The Red Leprechaun has served as the food focal point of the Zaferia district while also becoming a local staple with its contemporary takes on Irish and English classics—and after seven years, owner Tracy Ames has decided to not renew her lease as was first reported in the Grunion Gazette.
“I’ve been wanting to sell it for a bit now,” Ames told the Post. “I actually wanted a partner to come in on it with me but nothing seemed to pan out… After my broker called me and told me we had a buyer, it was simply too good to pass up on.”
That new owner, someone Ames said she knows, will keep the space a restaurant—something she noted was “the main thing of importance is that Zaferia will continue to have a place to patronize”—but details about what they plan on doing were slim.
For Ames, the time has simply come to take a break.
“This isn’t about a lack of business or an evil landlord or any of that. I just catered an event for the mayor last week,” she said. “I just need a break… Losing my [94-year-old] mom put things in perspective so I am going to Ireland, going to explore my roots.”
As to whether she has any immediate future plans, Ames repeated “Ireland” and left it at that—and as someone who has written extensively about the restaurant scene here in Long Beach, including closures, this line of stepping away felt refreshing. Restaurateurs and small business owners are often stressed: Appeasing customers, respecting regulars, and supporting the local culture—be it through volunteering for organizations, donating to nonprofits, or participating in events—can be taxing and, despite the feel-good spirit behind it all, detrimental if taken in too much.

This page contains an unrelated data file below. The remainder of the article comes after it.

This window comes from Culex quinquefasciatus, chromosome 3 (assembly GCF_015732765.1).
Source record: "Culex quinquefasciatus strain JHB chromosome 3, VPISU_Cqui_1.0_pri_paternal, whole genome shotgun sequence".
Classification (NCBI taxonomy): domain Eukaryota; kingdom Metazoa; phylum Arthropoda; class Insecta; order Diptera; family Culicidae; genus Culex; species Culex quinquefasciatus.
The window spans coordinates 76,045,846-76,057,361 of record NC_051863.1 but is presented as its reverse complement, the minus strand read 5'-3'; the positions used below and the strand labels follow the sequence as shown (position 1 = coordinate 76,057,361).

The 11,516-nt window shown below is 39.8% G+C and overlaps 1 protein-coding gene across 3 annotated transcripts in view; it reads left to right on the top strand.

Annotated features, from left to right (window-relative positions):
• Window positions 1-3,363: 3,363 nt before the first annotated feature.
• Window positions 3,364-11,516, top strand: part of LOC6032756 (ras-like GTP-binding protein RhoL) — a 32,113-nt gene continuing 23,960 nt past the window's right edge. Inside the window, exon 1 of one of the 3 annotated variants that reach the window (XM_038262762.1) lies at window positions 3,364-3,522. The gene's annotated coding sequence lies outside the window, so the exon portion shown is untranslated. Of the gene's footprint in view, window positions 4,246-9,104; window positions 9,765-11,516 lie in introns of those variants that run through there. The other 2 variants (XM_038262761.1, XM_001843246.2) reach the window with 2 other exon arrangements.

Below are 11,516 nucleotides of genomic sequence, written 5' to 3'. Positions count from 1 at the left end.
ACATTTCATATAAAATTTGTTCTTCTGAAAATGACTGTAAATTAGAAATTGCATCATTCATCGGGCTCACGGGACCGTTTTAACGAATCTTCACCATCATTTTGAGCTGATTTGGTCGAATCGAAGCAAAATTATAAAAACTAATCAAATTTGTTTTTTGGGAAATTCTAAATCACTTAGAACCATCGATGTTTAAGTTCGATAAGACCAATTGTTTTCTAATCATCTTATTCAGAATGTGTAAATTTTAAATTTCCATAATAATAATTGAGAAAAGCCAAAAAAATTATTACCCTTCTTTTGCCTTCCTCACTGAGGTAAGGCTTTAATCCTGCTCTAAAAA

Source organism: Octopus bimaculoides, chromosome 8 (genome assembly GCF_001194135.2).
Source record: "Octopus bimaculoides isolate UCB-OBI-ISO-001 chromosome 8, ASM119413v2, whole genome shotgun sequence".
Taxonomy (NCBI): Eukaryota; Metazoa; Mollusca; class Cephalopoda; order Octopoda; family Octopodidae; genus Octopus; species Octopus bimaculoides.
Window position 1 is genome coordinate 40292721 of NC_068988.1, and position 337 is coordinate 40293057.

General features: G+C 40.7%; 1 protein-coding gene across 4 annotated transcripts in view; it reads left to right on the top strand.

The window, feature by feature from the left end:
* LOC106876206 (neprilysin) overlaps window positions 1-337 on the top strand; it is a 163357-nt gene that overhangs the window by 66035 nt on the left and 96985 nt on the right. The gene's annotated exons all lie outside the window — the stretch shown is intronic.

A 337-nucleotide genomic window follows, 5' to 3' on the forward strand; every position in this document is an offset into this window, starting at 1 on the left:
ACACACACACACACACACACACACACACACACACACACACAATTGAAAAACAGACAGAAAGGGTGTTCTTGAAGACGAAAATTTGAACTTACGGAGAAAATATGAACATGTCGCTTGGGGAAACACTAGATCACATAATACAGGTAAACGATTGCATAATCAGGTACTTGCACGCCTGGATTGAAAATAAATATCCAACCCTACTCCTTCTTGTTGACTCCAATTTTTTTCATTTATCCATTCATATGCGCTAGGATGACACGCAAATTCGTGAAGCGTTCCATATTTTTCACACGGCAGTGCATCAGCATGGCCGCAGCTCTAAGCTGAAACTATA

For Ames, The Red Leprechaun was more than just her small business; it launched her into a deep involvement with the entirety of the Zaferia district, hopping on the business association, serving as president over the past five years, and expanding the district’s appeal and investment.
In 2012, the eastern stretch of Anaheim Street’s Zaferia—roughly from Junipero Avenue to bit east of Redondo Avenue—lacked an anchor outside of Los Compadres, fresh off the expansion from their original-but-tiny Pine Avenue restaurant. With few other options, Los Compadres was consistently packed to the extent that attempting to get in on a weekend or dinner night proved taxing.
“The area clearly needed more,” Ames said. “I saw an opportunity and seized it.”
That opportunity allowed Ames to show off her culinary skills: Endless plates of shepard’s pie, bangers’n’mash, fish and chips, and crab cakes offered East Long Beach the chance to experience English and Irish food at a level that only the Auld Dubliner was serving up at the time.
For now, her lease runs until the end of the year—so fear not: you’re not too late to experience her corned beef and cabbage, a recipe that Ames has kept to herself for decades.
The Red Leprechaun is located at 4000 E. Anaheim St.
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